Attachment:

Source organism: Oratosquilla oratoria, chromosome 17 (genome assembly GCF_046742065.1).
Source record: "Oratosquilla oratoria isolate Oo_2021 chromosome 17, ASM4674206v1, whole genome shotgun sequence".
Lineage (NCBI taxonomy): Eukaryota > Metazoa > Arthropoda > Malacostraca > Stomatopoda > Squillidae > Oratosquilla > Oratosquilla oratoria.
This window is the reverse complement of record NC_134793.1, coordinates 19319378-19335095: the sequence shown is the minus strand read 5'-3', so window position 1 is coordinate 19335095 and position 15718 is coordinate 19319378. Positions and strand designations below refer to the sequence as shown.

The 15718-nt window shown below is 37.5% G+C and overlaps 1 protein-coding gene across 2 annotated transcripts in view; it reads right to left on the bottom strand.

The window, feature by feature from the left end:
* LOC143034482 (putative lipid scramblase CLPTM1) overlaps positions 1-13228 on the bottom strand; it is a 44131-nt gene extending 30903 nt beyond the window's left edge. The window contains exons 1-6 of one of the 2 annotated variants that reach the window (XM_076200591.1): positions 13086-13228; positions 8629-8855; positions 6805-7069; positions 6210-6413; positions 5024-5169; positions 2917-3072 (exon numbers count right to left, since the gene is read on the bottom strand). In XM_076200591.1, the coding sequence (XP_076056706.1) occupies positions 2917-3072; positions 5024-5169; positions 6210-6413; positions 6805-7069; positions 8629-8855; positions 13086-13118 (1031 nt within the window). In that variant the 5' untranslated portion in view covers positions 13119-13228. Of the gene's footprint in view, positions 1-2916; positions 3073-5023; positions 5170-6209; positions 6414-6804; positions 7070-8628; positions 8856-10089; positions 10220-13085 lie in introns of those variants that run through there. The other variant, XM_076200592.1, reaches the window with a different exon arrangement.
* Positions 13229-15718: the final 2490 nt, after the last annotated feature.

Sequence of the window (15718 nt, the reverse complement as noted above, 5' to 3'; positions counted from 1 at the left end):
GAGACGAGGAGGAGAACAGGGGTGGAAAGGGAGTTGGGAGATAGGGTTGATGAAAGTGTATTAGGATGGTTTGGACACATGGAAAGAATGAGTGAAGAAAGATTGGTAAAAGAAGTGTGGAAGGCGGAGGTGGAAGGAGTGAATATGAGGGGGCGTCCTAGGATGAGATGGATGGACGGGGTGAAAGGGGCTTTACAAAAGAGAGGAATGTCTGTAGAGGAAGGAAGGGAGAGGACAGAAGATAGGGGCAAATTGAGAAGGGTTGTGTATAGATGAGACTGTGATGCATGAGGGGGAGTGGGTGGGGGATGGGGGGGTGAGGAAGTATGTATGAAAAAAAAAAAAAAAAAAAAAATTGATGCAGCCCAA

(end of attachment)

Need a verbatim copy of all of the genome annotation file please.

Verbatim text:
Source organism: Oratosquilla oratoria, chromosome 17 (genome assembly GCF_046742065.1).
Source record: "Oratosquilla oratoria isolate Oo_2021 chromosome 17, ASM4674206v1, whole genome shotgun sequence".
Lineage (NCBI taxonomy): Eukaryota > Metazoa > Arthropoda > Malacostraca > Stomatopoda > Squillidae > Oratosquilla > Oratosquilla oratoria.
This window is the reverse complement of record NC_134793.1, coordinates 19319378-19335095: the sequence shown is the minus strand read 5'-3', so window position 1 is coordinate 19335095 and position 15718 is coordinate 19319378. Positions and strand designations below refer to the sequence as shown.

The 15718-nt window shown below is 37.5% G+C and overlaps 1 protein-coding gene across 2 annotated transcripts in view; it reads right to left on the bottom strand.

The window, feature by feature from the left end:
* LOC143034482 (putative lipid scramblase CLPTM1) overlaps positions 1-13228 on the bottom strand; it is a 44131-nt gene extending 30903 nt beyond the window's left edge. The window contains exons 1-6 of one of the 2 annotated variants that reach the window (XM_076200591.1): positions 13086-13228; positions 8629-8855; positions 6805-7069; positions 6210-6413; positions 5024-5169; positions 2917-3072 (exon numbers count right to left, since the gene is read on the bottom strand). In XM_076200591.1, the coding sequence (XP_076056706.1) occupies positions 2917-3072; positions 5024-5169; positions 6210-6413; positions 6805-7069; positions 8629-8855; positions 13086-13118 (1031 nt within the window). In that variant the 5' untranslated portion in view covers positions 13119-13228. Of the gene's footprint in view, positions 1-2916; positions 3073-5023; positions 5170-6209; positions 6414-6804; positions 7070-8628; positions 8856-10089; positions 10220-13085 lie in introns of those variants that run through there. The other variant, XM_076200592.1, reaches the window with a different exon arrangement.
* Positions 13229-15718: the final 2490 nt, after the last annotated feature.

Sequence of the window (15718 nt, the reverse complement as noted above, 5' to 3'; positions counted from 1 at the left end):
GAGACGAGGAGGAGAACAGGGGTGGAAAGGGAGTTGGGAGATAGGGTTGATGAAAGTGTATTAGGATGGTTTGGACACATGGAAAGAATGAGTGAAGAAAGATTGGTAAAAGAAGTGTGGAAGGCGGAGGTGGAAGGAGTGAATATGAGGGGGCGTCCTAGGATGAGATGGATGGACGGGGTGAAAGGGGCTTTACAAAAGAGAGGAATGTCTGTAGAGGAAGGAAGGGAGAGGACAGAAGATAGGGGCAAATTGAGAAGGGTTGTGTATAGATGAGACTGTGATGCATGAGGGGGAGTGGGTGGGGGATGGGGGGGTGAGGAAGTATGTATGAAAAAAAAAAAAAAAAAAAAAATTGATGCAGCCCAA